By Eric G. Bachman
When communities grow and change, so do the needs of their citizens. Growth and change can increase service demands as well as stress and overload systems to the point where modifications, expansion, or new quarters are necessary. Education is a system that is ever growing and changing. From preschool, to secondary education, to specialized trade schools, these institutions are growing, and their facilities are constantly changing to meet their students’ educational needs. The fire service must maintain currency on them.
In NFPA 101, Life Safety Code, educational facilities are regarded as encompassing kindergarten through the 12th grade. For the purposes of this article, however, it also includes other places of learning including vocational centers and other secondary educational facilities.
When enhancing the fire departments intelligence on educational facilities (EFs), potential responses should encompass all hazards, not just fire incidents. From fires to hazardous materials incidents to school violence and weather effects, fire departments play a vital role in all of these incidents.
EFs present common and unique challenges that you must identify with countermeasures contemplated, practiced, and refined. An unprepared fire department will certainly be overwhelmed, and their lack of preincident intelligence will be reflected in their operations and the incident outcome. Below are common aspects applicable to many facility types and those unique to educational facilities. Local conditions may not be reflected in this article, but the intent is to heighten awareness and provide tips for improving local EF intelligence.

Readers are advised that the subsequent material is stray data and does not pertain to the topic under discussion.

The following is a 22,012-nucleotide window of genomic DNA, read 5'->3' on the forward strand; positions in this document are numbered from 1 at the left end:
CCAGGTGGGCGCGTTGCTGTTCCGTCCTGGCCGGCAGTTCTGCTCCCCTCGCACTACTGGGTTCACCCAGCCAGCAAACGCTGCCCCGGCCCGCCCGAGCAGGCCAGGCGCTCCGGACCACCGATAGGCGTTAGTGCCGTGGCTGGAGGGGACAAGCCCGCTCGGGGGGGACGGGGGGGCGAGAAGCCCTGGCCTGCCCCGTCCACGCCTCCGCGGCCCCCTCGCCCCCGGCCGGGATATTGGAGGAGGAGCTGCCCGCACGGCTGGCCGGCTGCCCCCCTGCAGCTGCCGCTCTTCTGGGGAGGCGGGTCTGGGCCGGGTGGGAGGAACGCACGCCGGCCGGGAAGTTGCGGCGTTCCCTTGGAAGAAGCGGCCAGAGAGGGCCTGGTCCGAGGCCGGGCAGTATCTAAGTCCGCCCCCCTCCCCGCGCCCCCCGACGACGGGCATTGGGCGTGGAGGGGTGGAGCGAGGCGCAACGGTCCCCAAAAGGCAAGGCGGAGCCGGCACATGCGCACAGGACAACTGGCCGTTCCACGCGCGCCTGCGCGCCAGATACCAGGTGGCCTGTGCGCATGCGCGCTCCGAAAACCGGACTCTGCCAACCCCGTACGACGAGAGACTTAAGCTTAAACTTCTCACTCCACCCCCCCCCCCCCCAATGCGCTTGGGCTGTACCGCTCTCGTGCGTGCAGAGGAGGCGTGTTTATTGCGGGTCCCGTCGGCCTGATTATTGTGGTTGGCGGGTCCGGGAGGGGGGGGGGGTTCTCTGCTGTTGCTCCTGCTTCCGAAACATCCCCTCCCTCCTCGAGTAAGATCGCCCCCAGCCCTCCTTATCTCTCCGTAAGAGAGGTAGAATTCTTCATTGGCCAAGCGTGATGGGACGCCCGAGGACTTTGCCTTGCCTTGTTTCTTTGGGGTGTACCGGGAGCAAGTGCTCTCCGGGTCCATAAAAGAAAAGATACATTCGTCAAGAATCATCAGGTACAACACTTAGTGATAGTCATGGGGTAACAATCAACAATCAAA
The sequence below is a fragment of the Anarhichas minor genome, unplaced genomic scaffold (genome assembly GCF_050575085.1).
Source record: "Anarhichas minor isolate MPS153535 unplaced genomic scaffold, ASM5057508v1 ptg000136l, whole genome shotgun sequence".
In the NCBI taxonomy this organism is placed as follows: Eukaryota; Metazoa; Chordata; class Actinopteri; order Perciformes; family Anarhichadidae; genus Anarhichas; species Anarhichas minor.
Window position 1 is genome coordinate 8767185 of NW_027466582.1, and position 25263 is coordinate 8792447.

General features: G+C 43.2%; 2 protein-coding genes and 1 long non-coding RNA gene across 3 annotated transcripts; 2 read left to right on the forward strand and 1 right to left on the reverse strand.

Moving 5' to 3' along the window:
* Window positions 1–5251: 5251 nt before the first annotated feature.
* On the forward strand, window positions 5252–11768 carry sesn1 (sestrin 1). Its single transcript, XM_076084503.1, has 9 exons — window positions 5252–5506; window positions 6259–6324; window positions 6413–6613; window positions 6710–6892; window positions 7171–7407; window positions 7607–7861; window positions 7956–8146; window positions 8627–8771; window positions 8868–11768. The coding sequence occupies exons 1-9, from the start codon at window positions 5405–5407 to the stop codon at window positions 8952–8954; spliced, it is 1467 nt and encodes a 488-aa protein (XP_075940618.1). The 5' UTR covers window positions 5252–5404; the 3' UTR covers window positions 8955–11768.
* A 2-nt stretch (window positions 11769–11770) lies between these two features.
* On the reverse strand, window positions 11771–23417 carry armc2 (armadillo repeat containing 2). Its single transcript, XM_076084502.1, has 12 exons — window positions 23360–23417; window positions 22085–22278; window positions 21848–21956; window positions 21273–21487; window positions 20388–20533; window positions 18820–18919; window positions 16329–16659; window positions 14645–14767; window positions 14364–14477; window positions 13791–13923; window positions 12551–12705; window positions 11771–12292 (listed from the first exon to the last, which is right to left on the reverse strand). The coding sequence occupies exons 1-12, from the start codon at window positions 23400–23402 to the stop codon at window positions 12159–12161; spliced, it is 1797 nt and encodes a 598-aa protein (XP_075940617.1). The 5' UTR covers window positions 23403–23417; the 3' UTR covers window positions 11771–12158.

One primary factor is facility access. Structural positioning is necessary to analyzing effective apparatus placement and equipment deployment by firefighters. Arrangement varies; some are multistory, box-like configurations, while others are expansive with numerous appendages. Some may be built on a relatively flat parcel, and others feature elevation variances (photo 1). EF’s can be located on special properties, be set back from the roadway (photo 2), and present unique restrictive challenges such as the wrought iron fence surrounding the facility, as seen in photo 2.
(1) An elementary school with a slight elevation variance to the left. (Photos by author.)
(2) An older elementary school built on an elevated triangle tract.
EF access circumstances will affect many incident operations including apparatus positioning, hoseline advancement, and ladder placement. It is crucial to understand access to an EF before an incident.
A second important factor is the profile for ingress and egress. Where and how the exits are located as well as stairwell pathways is important in understanding occupant movement and maneuverability by response personnel. Stairwell profiles are facility-dependent, and generalizing ingress and egress without physically surveying EF layouts is not appropriate. A center-core stairwell (photo 3) connecting to other levels may be present. Or, there may be a series of stairwells throughout. Each instance is necessary to recognize to maintain and counter orientation issues.
(3) The main stairwell to the second floor of this new elementary school is doublewide and at the center of the lobby area.
Understanding specific room locations and the appropriate means to access them will avoid confusion of appropriate points of entry. An important preincident intelligence tool is a cross-reference sheet that correlates room numbers to their purpose or activity. It may be beneficial to expand this tool to include and correlate the name of the teacher assigned to each room. With the excitement of an emergency, there may be many ways in which the location can be reported. For one smoke investigation call, crews were advised that the “caller reported a smoke condition in the math room in the 4th grade wing.” At another incident, the report was in “Mr. James’s English classroom.” Unfamiliarity with the layout or an inability to cross-reference those descriptors could cause confusion and hamper effective resource deployment.